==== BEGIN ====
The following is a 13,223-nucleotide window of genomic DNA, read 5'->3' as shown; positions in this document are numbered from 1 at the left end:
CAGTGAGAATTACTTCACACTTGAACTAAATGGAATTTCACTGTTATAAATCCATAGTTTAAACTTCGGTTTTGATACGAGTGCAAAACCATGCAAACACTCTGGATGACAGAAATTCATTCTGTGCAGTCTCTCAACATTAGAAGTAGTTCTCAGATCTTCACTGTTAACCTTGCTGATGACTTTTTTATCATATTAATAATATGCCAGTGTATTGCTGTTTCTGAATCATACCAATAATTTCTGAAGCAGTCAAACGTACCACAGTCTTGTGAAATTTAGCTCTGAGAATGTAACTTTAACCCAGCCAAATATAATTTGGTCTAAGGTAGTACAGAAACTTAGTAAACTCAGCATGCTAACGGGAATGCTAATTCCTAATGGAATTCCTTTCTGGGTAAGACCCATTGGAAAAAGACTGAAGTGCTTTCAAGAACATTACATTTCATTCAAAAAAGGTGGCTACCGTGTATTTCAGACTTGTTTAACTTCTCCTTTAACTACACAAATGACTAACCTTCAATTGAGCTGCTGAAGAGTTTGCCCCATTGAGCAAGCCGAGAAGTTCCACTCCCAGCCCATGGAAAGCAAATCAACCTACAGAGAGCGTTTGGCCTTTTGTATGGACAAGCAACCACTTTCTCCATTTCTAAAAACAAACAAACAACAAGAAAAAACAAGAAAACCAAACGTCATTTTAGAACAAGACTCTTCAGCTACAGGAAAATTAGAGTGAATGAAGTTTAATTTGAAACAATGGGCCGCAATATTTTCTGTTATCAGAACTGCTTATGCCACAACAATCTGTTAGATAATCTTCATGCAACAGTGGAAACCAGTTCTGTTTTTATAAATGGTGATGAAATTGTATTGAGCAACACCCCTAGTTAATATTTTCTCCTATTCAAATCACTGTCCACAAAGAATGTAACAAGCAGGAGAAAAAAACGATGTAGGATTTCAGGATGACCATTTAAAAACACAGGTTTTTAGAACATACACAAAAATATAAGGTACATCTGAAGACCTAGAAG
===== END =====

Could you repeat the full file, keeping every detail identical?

The following is a 13,223-nucleotide window of genomic DNA, read 5'->3' as shown; positions in this document are numbered from 1 at the left end:
CAGTGAGAATTACTTCACACTTGAACTAAATGGAATTTCACTGTTATAAATCCATAGTTTAAACTTCGGTTTTGATACGAGTGCAAAACCATGCAAACACTCTGGATGACAGAAATTCATTCTGTGCAGTCTCTCAACATTAGAAGTAGTTCTCAGATCTTCACTGTTAACCTTGCTGATGACTTTTTTATCATATTAATAATATGCCAGTGTATTGCTGTTTCTGAATCATACCAATAATTTCTGAAGCAGTCAAACGTACCACAGTCTTGTGAAATTTAGCTCTGAGAATGTAACTTTAACCCAGCCAAATATAATTTGGTCTAAGGTAGTACAGAAACTTAGTAAACTCAGCATGCTAACGGGAATGCTAATTCCTAATGGAATTCCTTTCTGGGTAAGACCCATTGGAAAAAGACTGAAGTGCTTTCAAGAACATTACATTTCATTCAAAAAAGGTGGCTACCGTGTATTTCAGACTTGTTTAACTTCTCCTTTAACTACACAAATGACTAACCTTCAATTGAGCTGCTGAAGAGTTTGCCCCATTGAGCAAGCCGAGAAGTTCCACTCCCAGCCCATGGAAAGCAAATCAACCTACAGAGAGCGTTTGGCCTTTTGTATGGACAAGCAACCACTTTCTCCATTTCTAAAAACAAACAAACAACAAGAAAAAACAAGAAAACCAAACGTCATTTTAGAACAAGACTCTTCAGCTACAGGAAAATTAGAGTGAATGAAGTTTAATTTGAAACAATGGGCCGCAATATTTTCTGTTATCAGAACTGCTTATGCCACAACAATCTGTTAGATAATCTTCATGCAACAGTGGAAACCAGTTCTGTTTTTATAAATGGTGATGAAATTGTATTGAGCAACACCCCTAGTTAATATTTTCTCCTATTCAAATCACTGTCCACAAAGAATGTAACAAGCAGGAGAAAAAAACGATGTAGGATTTCAGGATGACCATTTAAAAACACAGGTTTTTAGAACATACACAAAAATATAAGGTACATCTGAAGACCTAGAAG